Memorial Clock Tower

Sewell And Weld Street, Hokitika

  • Memorial Clock Tower, Hokitia. Image courtesy of www.jonynz.com.
    Copyright: Jonty Crane . Taken By: Jonty Crane . Date: 1/02/2017.
  • Memorial Clock Tower, Hokitia. Image courtesy of www.flickr.com .
    Copyright: Shellie Evans . Taken By: Shellie Evans - flyingkiwigirl. Date: 15/04/2015.
  • Memorial Clock Tower, Hokitia.
    Copyright: West Coast Historical Museum. Taken By: Unknown.

List Entry Information

List Entry Status Listed List Entry Type Historic Place Category 2 Public Access Private/No Public Access
List Number 5054 Date Entered 21st September 1989

Locationopen/close

Extent of List Entry

Extent includes part of the land described as Legal Road, Westland Land District and the structure known as the Memorial Clock Tower thereon. Refer to the extent map tabled at the Heritage New Zealand Board meeting on 25 June 2015.

City/District Council

Westland District

Region

West Coast Region

Legal description

Legal Road, Westland Land District

Summaryopen/close

The Memorial Clock Tower is a prominent landmark in Hokitika, built in 1902-3 to commemorate the coronation of Edward VII, the dispatch of 130 Westland men to serve in the South African War, and four troopers who lost their lives in the war.

In September 1899, prompted by Premier Richard Seddon, New Zealand answered the British Empire’s call to arms in South Africa, offering to support Britain in its dispute with the Boer state of Transvaal. Hundreds of New Zealand men applied to serve as mounted riflemen, and by the time war broke out in South Africa on 11 October 1899, the first contingent was already preparing to depart. The New Zealanders who fought in the South African War were the first soldiers from this country to take part in an overseas conflict. 6,507 New Zealand troops served in South Africa and 230 of those suffered fatal casualties. After the conflict ended in May 1902, many places in New Zealand erected memorials – around 50 in total throughout the country – preserving in stone the imperial sentiments which inspired New Zealand's involvement in the war. Most were erected in that first decade of the twentieth century. In Hokitika, efforts to erect a suitable memorial began even before the war officially had ended. Various fundraising activities were held, ranging from subscriptions to patriotic concerts, a British Empire Bazaar and Fancy Fair. Hokitika’s efforts to commemorate the war effort coincided the much-anticipated coronation of King Edward VII in August 1902 and so the structure serves to as a memorial to both events. The foundation stone for the Memorial Clock Tower was laid in February 1902 by Premier Seddon, who performed a full Masonic ceremony as the Acting Grand Master representing the New Zealand Grand Lodge. The completed structure was unveiled by the Premier’s wife, Mrs Louisa Seddon, on 3 June 1903, in front of a crowd of around 5,000, including her husband, General Babington and his staff, and the West Coast Battalion of Volunteers, Cadets and returned troopers.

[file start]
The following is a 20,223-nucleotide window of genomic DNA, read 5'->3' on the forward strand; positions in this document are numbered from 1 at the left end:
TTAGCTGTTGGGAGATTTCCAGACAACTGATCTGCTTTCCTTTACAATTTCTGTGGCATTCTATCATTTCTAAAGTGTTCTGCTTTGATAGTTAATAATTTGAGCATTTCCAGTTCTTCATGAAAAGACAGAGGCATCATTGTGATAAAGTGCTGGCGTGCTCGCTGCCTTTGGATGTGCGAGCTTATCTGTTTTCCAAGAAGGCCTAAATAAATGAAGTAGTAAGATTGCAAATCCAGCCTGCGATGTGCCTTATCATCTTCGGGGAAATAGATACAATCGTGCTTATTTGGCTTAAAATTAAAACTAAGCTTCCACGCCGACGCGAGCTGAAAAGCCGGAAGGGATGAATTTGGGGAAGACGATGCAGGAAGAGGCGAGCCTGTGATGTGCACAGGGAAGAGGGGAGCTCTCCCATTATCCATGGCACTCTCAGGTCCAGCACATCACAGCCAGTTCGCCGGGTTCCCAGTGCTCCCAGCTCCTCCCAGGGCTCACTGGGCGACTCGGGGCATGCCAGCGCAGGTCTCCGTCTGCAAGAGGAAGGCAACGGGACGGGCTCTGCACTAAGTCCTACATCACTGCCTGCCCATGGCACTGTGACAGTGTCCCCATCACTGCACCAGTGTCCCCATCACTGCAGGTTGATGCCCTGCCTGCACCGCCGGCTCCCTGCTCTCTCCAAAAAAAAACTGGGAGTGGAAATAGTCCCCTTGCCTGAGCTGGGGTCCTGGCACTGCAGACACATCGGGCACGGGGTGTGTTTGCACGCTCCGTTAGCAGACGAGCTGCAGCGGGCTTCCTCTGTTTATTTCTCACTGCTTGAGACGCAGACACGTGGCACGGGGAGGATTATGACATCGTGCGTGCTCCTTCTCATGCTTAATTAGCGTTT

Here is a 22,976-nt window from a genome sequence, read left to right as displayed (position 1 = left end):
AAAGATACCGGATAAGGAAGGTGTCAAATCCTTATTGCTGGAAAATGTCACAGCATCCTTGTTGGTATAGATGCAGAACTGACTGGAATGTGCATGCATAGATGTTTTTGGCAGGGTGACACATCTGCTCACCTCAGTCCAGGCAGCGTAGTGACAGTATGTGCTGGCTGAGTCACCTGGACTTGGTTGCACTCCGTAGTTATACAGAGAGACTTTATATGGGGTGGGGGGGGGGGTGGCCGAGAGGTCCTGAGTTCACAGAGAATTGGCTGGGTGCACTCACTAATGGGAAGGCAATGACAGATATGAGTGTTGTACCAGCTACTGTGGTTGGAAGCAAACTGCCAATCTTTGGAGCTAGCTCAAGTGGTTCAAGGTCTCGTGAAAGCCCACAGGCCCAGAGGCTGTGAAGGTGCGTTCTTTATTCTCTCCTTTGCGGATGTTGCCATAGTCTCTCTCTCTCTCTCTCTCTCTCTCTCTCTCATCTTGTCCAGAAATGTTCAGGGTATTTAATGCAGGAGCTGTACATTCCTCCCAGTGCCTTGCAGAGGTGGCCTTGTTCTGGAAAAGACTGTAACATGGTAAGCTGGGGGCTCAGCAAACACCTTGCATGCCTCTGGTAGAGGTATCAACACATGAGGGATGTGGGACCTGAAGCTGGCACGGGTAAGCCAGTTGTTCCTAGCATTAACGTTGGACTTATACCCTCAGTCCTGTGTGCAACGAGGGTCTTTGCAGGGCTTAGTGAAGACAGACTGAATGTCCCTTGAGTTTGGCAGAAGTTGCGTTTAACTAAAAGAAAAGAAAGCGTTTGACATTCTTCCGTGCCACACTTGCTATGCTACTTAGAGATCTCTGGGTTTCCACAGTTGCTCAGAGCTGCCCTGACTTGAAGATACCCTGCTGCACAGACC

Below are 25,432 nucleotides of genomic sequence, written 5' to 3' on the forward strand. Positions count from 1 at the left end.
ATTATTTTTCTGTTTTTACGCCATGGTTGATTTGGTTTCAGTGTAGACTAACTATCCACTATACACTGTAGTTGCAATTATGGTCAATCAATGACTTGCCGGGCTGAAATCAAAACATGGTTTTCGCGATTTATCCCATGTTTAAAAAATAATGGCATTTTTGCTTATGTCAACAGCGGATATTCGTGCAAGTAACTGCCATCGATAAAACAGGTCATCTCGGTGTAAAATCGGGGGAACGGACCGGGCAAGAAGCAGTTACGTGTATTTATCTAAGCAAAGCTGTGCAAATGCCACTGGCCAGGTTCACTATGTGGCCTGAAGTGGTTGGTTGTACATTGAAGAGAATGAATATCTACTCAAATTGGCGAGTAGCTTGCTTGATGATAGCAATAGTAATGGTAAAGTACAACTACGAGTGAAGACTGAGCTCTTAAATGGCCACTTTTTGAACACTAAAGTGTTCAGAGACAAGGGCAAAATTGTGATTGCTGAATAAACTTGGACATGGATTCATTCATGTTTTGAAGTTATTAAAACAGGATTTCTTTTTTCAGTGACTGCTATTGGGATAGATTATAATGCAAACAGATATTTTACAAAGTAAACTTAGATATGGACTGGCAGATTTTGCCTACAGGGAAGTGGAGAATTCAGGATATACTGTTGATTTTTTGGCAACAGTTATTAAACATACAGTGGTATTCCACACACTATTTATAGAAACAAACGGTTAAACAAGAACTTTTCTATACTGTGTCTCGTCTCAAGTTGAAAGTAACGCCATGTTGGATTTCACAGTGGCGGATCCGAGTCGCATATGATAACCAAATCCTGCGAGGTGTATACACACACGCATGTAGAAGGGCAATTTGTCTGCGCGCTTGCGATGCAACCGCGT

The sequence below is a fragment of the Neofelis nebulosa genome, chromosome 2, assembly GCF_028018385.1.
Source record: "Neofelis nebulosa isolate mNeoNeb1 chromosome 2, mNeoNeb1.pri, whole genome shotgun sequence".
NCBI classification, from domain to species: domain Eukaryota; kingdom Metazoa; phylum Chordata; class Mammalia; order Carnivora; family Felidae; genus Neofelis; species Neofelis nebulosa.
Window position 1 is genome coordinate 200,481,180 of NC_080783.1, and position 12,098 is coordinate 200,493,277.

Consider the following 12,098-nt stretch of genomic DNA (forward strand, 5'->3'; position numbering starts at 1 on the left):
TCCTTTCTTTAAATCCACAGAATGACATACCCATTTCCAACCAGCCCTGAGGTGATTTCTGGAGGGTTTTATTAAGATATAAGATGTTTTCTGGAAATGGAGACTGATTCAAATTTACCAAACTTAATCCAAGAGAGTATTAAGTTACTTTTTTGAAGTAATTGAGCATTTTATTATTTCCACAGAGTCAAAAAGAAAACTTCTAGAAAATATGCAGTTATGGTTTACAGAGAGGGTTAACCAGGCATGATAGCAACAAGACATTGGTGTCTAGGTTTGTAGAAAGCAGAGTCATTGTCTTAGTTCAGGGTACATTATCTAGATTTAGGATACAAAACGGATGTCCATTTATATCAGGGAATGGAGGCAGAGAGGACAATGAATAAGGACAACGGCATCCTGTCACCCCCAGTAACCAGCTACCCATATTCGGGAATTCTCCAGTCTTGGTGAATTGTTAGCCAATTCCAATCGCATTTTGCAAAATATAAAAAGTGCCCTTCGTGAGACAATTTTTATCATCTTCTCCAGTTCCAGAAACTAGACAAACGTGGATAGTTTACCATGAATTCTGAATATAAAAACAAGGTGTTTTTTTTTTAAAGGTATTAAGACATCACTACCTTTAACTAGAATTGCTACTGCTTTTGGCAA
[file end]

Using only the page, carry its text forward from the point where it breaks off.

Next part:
The Memorial Clock Tower is situated in the middle of a roundabout at the intersection of Weld and Sewell Streets, in downtown Hokitika. Constructed of concrete, brick, masonry and wrought iron, the memorial was prepared in Auckland by the contractors, Messrs Parkinson and Son. The Memorial Clock Tower is approximately 11 metres in height and its base is 3.35 metres square. It comprises a plinth with commemorative plaques, upon which stand four columns to form a square plan and supporting a round arch covering, above which sits the clock face on each elevation. The upper level of the tower comprises an iron belfry atopped by a decorative finial.

The belfry was replaced in 1957, due to rusting of the original. The only other notable change relates to the area upon which the structure stands – this low plinth was originally square in plan, not much larger than the footprint of the Memorial Clock Tower, and with an iron chain rail. Nowadays it sits on a wider circular plinth which forms the intersection roundabout and the rail has been removed. In 2014 temporary ‘150’ signs were placed on the steps of the Memorial Clock Tower, as part of the celebrations for Westland’s 150th anniversary.

Linksopen/close

Construction Professionalsopen/close

W.Parkinson & Co.

Stonemason

Additional informationopen/close

Construction Dates

Original Construction
1903 -

Modification
1957 -
Belfry replaced

Completion Date

2nd April 2015

Report Written By

Robyn Burgess

Other Information

Please note that entry on the New Zealand Heritage List/Rarangi Korero identifies only the heritage values of the property concerned, and should not be construed as advice on the state of the property, or as a comment of its soundness or safety, including in regard to earthquake risk, safety in the event of fire, or insanitary conditions.

A fully referenced upgrade report is available on request from the Southern Regional Office of Heritage New Zealand